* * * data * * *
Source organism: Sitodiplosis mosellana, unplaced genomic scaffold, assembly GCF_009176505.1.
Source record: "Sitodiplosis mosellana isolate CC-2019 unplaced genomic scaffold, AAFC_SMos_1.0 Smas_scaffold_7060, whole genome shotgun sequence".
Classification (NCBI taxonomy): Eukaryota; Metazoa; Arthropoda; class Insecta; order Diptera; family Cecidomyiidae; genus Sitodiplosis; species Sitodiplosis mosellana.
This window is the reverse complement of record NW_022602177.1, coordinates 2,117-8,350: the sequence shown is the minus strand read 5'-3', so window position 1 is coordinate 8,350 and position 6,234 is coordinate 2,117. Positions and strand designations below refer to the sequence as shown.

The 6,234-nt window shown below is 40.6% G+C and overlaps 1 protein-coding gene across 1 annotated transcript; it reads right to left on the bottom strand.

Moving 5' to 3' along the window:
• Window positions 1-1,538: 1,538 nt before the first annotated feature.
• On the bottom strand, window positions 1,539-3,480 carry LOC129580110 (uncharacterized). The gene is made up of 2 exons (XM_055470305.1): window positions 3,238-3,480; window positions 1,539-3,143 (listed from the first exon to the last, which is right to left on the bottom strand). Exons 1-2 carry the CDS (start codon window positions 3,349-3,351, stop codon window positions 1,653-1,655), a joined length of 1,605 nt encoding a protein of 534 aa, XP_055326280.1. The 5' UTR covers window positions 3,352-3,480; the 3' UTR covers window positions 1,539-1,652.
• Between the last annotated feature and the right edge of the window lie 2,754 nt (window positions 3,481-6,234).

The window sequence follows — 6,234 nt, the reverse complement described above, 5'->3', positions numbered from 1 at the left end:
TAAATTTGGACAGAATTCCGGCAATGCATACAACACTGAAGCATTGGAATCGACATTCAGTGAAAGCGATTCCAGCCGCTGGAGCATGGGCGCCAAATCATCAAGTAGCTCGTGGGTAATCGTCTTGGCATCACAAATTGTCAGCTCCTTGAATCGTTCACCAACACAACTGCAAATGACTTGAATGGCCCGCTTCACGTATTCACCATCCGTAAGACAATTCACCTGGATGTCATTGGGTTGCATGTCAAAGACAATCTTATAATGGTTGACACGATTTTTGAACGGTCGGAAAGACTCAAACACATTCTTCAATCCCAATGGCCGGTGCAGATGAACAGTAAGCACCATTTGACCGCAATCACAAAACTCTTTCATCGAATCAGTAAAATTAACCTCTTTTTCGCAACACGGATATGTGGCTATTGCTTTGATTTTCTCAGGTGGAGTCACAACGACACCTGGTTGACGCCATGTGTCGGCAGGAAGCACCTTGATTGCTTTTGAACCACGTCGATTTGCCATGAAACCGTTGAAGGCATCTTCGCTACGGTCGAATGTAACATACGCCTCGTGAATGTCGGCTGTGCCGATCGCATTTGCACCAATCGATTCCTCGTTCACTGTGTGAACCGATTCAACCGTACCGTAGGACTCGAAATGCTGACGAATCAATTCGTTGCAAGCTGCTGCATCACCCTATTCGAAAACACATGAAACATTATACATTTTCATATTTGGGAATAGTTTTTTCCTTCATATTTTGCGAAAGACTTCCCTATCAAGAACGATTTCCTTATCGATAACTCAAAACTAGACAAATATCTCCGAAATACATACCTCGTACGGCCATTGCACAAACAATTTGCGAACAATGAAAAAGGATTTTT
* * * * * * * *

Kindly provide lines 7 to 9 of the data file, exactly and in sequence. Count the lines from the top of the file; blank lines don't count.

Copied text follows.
• Window positions 1-1,538: 1,538 nt before the first annotated feature.
• On the bottom strand, window positions 1,539-3,480 carry LOC129580110 (uncharacterized). The gene is made up of 2 exons (XM_055470305.1): window positions 3,238-3,480; window positions 1,539-3,143 (listed from the first exon to the last, which is right to left on the bottom strand). Exons 1-2 carry the CDS (start codon window positions 3,349-3,351, stop codon window positions 1,653-1,655), a joined length of 1,605 nt encoding a protein of 534 aa, XP_055326280.1. The 5' UTR covers window positions 3,352-3,480; the 3' UTR covers window positions 1,539-1,652.
• Between the last annotated feature and the right edge of the window lie 2,754 nt (window positions 3,481-6,234).